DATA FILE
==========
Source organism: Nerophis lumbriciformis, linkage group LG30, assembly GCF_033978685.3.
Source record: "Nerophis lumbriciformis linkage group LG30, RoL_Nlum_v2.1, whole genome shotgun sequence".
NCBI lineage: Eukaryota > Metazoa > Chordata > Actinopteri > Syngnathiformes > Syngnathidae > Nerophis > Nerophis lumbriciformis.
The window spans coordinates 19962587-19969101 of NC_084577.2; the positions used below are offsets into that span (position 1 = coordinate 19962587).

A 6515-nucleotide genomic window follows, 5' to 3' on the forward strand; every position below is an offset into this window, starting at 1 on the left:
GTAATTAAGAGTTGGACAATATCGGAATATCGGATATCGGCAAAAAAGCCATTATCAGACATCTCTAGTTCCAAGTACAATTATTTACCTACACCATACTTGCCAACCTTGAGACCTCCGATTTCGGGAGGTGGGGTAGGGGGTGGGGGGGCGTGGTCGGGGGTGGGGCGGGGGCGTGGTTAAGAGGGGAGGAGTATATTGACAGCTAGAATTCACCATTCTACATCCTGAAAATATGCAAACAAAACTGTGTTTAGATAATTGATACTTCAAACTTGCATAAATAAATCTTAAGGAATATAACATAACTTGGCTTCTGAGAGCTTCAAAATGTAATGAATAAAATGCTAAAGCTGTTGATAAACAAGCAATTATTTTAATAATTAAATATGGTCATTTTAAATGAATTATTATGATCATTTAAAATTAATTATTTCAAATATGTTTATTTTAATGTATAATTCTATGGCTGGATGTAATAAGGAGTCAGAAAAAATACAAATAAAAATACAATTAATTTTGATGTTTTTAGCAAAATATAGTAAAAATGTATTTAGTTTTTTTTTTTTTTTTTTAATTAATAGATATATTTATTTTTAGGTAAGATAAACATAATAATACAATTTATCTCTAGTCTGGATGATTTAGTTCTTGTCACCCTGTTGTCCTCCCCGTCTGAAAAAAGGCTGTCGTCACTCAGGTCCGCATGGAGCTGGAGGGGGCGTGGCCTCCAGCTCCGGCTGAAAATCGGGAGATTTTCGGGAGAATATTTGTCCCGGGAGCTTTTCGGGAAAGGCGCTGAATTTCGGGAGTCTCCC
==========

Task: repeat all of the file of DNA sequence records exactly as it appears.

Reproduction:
Source organism: Nerophis lumbriciformis, linkage group LG30, assembly GCF_033978685.3.
Source record: "Nerophis lumbriciformis linkage group LG30, RoL_Nlum_v2.1, whole genome shotgun sequence".
NCBI lineage: Eukaryota > Metazoa > Chordata > Actinopteri > Syngnathiformes > Syngnathidae > Nerophis > Nerophis lumbriciformis.
The window spans coordinates 19962587-19969101 of NC_084577.2; the positions used below are offsets into that span (position 1 = coordinate 19962587).

A 6515-nucleotide genomic window follows, 5' to 3' on the forward strand; every position below is an offset into this window, starting at 1 on the left:
GTAATTAAGAGTTGGACAATATCGGAATATCGGATATCGGCAAAAAAGCCATTATCAGACATCTCTAGTTCCAAGTACAATTATTTACCTACACCATACTTGCCAACCTTGAGACCTCCGATTTCGGGAGGTGGGGTAGGGGGTGGGGGGGCGTGGTCGGGGGTGGGGCGGGGGCGTGGTTAAGAGGGGAGGAGTATATTGACAGCTAGAATTCACCATTCTACATCCTGAAAATATGCAAACAAAACTGTGTTTAGATAATTGATACTTCAAACTTGCATAAATAAATCTTAAGGAATATAACATAACTTGGCTTCTGAGAGCTTCAAAATGTAATGAATAAAATGCTAAAGCTGTTGATAAACAAGCAATTATTTTAATAATTAAATATGGTCATTTTAAATGAATTATTATGATCATTTAAAATTAATTATTTCAAATATGTTTATTTTAATGTATAATTCTATGGCTGGATGTAATAAGGAGTCAGAAAAAATACAAATAAAAATACAATTAATTTTGATGTTTTTAGCAAAATATAGTAAAAATGTATTTAGTTTTTTTTTTTTTTTTTTAATTAATAGATATATTTATTTTTAGGTAAGATAAACATAATAATACAATTTATCTCTAGTCTGGATGATTTAGTTCTTGTCACCCTGTTGTCCTCCCCGTCTGAAAAAAGGCTGTCGTCACTCAGGTCCGCATGGAGCTGGAGGGGGCGTGGCCTCCAGCTCCGGCTGAAAATCGGGAGATTTTCGGGAGAATATTTGTCCCGGGAGCTTTTCGGGAAAGGCGCTGAATTTCGGGAGTCTCCC